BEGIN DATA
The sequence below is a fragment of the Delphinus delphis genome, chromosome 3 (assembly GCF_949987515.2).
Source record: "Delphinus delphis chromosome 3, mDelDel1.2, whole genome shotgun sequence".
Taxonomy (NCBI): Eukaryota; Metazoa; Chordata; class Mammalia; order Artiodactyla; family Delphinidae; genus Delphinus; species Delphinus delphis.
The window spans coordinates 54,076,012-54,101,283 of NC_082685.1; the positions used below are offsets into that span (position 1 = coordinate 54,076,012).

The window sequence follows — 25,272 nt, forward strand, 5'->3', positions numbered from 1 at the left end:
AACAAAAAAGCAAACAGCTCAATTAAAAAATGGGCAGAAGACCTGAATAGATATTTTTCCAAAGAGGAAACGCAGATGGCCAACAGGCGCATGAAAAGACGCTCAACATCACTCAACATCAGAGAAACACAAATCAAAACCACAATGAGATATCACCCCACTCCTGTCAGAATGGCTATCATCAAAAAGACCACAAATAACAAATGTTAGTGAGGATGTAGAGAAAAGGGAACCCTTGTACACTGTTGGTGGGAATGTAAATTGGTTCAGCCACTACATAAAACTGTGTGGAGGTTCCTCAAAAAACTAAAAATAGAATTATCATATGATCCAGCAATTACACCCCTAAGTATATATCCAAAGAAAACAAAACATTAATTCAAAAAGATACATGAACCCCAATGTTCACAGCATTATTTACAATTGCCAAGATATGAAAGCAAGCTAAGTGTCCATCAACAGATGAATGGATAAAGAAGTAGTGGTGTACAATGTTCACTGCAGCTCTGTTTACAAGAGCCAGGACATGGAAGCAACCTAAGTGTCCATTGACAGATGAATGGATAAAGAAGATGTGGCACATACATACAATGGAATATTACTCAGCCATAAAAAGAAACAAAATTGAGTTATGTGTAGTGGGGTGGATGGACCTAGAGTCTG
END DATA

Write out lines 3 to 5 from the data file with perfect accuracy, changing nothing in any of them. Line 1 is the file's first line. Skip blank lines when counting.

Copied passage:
Taxonomy (NCBI): Eukaryota; Metazoa; Chordata; class Mammalia; order Artiodactyla; family Delphinidae; genus Delphinus; species Delphinus delphis.
The window spans coordinates 54,076,012-54,101,283 of NC_082685.1; the positions used below are offsets into that span (position 1 = coordinate 54,076,012).

The window sequence follows — 25,272 nt, forward strand, 5'->3', positions numbered from 1 at the left end: